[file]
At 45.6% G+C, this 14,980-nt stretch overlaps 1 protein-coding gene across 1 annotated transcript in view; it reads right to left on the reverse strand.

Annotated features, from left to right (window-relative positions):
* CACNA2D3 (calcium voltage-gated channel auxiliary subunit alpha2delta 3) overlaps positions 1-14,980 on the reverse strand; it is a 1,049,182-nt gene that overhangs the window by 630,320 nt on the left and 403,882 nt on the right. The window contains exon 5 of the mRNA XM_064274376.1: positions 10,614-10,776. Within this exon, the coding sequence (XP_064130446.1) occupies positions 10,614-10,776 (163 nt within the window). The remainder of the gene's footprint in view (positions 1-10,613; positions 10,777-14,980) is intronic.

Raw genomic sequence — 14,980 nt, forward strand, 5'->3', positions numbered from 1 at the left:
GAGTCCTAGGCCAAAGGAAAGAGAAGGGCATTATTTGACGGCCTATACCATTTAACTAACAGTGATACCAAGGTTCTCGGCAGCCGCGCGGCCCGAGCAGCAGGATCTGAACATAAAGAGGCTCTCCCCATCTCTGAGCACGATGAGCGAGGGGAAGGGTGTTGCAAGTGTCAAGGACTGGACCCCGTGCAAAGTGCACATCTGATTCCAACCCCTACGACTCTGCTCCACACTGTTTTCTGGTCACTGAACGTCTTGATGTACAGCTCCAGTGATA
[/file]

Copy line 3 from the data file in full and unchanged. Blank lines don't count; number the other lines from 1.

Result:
* CACNA2D3 (calcium voltage-gated channel auxiliary subunit alpha2delta 3) overlaps positions 1-14,980 on the reverse strand; it is a 1,049,182-nt gene that overhangs the window by 630,320 nt on the left and 403,882 nt on the right. The window contains exon 5 of the mRNA XM_064274376.1: positions 10,614-10,776. Within this exon, the coding sequence (XP_064130446.1) occupies positions 10,614-10,776 (163 nt within the window). The remainder of the gene's footprint in view (positions 1-10,613; positions 10,777-14,980) is intronic.